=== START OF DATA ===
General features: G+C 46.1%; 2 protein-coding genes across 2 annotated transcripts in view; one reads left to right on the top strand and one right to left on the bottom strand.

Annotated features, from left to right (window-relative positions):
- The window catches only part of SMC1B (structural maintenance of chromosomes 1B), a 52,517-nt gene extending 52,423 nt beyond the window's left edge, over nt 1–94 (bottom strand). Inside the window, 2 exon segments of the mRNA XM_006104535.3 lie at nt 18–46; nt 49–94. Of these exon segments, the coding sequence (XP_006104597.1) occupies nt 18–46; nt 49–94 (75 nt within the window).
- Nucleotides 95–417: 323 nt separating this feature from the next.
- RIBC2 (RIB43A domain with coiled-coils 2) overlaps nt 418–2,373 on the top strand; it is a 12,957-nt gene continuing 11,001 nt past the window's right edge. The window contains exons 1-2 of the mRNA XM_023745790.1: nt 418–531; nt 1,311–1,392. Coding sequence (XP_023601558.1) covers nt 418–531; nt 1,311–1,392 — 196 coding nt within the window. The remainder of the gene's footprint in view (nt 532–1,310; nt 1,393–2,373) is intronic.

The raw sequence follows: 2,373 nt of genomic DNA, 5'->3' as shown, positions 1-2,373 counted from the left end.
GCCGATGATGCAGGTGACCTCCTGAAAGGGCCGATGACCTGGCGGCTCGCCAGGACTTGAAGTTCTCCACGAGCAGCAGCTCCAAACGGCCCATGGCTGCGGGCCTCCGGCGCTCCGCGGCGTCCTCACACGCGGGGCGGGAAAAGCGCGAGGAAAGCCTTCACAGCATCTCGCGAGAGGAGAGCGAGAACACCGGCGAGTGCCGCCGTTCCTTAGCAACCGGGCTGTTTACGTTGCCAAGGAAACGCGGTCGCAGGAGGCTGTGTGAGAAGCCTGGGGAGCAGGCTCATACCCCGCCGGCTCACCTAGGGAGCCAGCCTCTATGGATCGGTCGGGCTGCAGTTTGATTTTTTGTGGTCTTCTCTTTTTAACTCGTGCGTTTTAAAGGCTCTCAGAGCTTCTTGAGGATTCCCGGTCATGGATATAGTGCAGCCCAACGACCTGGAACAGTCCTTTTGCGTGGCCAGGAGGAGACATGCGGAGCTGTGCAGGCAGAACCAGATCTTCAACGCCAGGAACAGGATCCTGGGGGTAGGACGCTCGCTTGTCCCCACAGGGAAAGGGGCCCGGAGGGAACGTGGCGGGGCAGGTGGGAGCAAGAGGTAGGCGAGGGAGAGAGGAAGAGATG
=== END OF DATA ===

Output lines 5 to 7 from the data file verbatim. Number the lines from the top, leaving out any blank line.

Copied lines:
- RIBC2 (RIB43A domain with coiled-coils 2) overlaps nt 418–2,373 on the top strand; it is a 12,957-nt gene continuing 11,001 nt past the window's right edge. The window contains exons 1-2 of the mRNA XM_023745790.1: nt 418–531; nt 1,311–1,392. Coding sequence (XP_023601558.1) covers nt 418–531; nt 1,311–1,392 — 196 coding nt within the window. The remainder of the gene's footprint in view (nt 532–1,310; nt 1,393–2,373) is intronic.

The raw sequence follows: 2,373 nt of genomic DNA, 5'->3' as shown, positions 1-2,373 counted from the left end.
GCCGATGATGCAGGTGACCTCCTGAAAGGGCCGATGACCTGGCGGCTCGCCAGGACTTGAAGTTCTCCACGAGCAGCAGCTCCAAACGGCCCATGGCTGCGGGCCTCCGGCGCTCCGCGGCGTCCTCACACGCGGGGCGGGAAAAGCGCGAGGAAAGCCTTCACAGCATCTCGCGAGAGGAGAGCGAGAACACCGGCGAGTGCCGCCGTTCCTTAGCAACCGGGCTGTTTACGTTGCCAAGGAAACGCGGTCGCAGGAGGCTGTGTGAGAAGCCTGGGGAGCAGGCTCATACCCCGCCGGCTCACCTAGGGAGCCAGCCTCTATGGATCGGTCGGGCTGCAGTTTGATTTTTTGTGGTCTTCTCTTTTTAACTCGTGCGTTTTAAAGGCTCTCAGAGCTTCTTGAGGATTCCCGGTCATGGATATAGTGCAGCCCAACGACCTGGAACAGTCCTTTTGCGTGGCCAGGAGGAGACATGCGGAGCTGTGCAGGCAGAACCAGATCTTCAACGCCAGGAACAGGATCCTGGGGGTAGGACGCTCGCTTGTCCCCACAGGGAAAGGGGCCCGGAGGGAACGTGGCGGGGCAGGTGGGAGCAAGAGGTAGGCGAGGGAGAGAGGAAGAGATG